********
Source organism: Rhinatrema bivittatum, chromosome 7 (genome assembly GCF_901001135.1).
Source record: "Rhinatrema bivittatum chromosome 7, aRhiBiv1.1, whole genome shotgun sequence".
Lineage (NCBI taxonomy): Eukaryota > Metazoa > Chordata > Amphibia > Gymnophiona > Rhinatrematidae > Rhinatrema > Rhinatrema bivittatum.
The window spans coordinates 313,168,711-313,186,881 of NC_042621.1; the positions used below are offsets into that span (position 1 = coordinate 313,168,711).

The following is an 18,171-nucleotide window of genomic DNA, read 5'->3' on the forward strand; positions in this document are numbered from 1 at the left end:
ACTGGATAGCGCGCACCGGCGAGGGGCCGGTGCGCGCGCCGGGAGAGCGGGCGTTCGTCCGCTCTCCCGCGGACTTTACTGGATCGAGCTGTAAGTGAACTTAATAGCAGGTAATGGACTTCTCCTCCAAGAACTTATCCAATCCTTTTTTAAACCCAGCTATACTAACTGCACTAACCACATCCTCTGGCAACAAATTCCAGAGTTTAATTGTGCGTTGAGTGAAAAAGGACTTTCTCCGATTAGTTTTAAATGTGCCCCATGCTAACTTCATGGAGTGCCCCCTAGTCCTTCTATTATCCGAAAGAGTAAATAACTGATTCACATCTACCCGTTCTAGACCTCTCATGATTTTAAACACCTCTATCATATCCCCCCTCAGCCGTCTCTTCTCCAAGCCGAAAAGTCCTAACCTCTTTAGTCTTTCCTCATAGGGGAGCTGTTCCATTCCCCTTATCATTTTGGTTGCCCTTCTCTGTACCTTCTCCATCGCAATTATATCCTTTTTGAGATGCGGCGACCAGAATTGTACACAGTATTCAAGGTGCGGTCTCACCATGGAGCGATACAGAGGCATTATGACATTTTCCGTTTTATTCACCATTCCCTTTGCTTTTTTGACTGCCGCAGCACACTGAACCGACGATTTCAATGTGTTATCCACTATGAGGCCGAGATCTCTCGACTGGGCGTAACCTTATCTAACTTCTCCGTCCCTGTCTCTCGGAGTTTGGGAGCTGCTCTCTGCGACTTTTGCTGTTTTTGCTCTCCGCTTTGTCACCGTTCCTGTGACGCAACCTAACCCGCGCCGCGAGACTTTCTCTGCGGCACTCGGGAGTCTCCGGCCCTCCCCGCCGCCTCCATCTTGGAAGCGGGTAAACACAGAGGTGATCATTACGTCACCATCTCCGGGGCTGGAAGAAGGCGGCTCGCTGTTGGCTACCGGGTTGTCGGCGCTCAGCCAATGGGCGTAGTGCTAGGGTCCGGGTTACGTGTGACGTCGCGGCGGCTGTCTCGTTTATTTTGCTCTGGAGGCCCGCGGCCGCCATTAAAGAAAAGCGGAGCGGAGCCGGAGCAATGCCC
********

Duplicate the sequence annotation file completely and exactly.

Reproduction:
Source organism: Rhinatrema bivittatum, chromosome 7 (genome assembly GCF_901001135.1).
Source record: "Rhinatrema bivittatum chromosome 7, aRhiBiv1.1, whole genome shotgun sequence".
Lineage (NCBI taxonomy): Eukaryota > Metazoa > Chordata > Amphibia > Gymnophiona > Rhinatrematidae > Rhinatrema > Rhinatrema bivittatum.
The window spans coordinates 313,168,711-313,186,881 of NC_042621.1; the positions used below are offsets into that span (position 1 = coordinate 313,168,711).

The following is an 18,171-nucleotide window of genomic DNA, read 5'->3' on the forward strand; positions in this document are numbered from 1 at the left end:
ACTGGATAGCGCGCACCGGCGAGGGGCCGGTGCGCGCGCCGGGAGAGCGGGCGTTCGTCCGCTCTCCCGCGGACTTTACTGGATCGAGCTGTAAGTGAACTTAATAGCAGGTAATGGACTTCTCCTCCAAGAACTTATCCAATCCTTTTTTAAACCCAGCTATACTAACTGCACTAACCACATCCTCTGGCAACAAATTCCAGAGTTTAATTGTGCGTTGAGTGAAAAAGGACTTTCTCCGATTAGTTTTAAATGTGCCCCATGCTAACTTCATGGAGTGCCCCCTAGTCCTTCTATTATCCGAAAGAGTAAATAACTGATTCACATCTACCCGTTCTAGACCTCTCATGATTTTAAACACCTCTATCATATCCCCCCTCAGCCGTCTCTTCTCCAAGCCGAAAAGTCCTAACCTCTTTAGTCTTTCCTCATAGGGGAGCTGTTCCATTCCCCTTATCATTTTGGTTGCCCTTCTCTGTACCTTCTCCATCGCAATTATATCCTTTTTGAGATGCGGCGACCAGAATTGTACACAGTATTCAAGGTGCGGTCTCACCATGGAGCGATACAGAGGCATTATGACATTTTCCGTTTTATTCACCATTCCCTTTGCTTTTTTGACTGCCGCAGCACACTGAACCGACGATTTCAATGTGTTATCCACTATGAGGCCGAGATCTCTCGACTGGGCGTAACCTTATCTAACTTCTCCGTCCCTGTCTCTCGGAGTTTGGGAGCTGCTCTCTGCGACTTTTGCTGTTTTTGCTCTCCGCTTTGTCACCGTTCCTGTGACGCAACCTAACCCGCGCCGCGAGACTTTCTCTGCGGCACTCGGGAGTCTCCGGCCCTCCCCGCCGCCTCCATCTTGGAAGCGGGTAAACACAGAGGTGATCATTACGTCACCATCTCCGGGGCTGGAAGAAGGCGGCTCGCTGTTGGCTACCGGGTTGTCGGCGCTCAGCCAATGGGCGTAGTGCTAGGGTCCGGGTTACGTGTGACGTCGCGGCGGCTGTCTCGTTTATTTTGCTCTGGAGGCCCGCGGCCGCCATTAAAGAAAAGCGGAGCGGAGCCGGAGCAATGCCC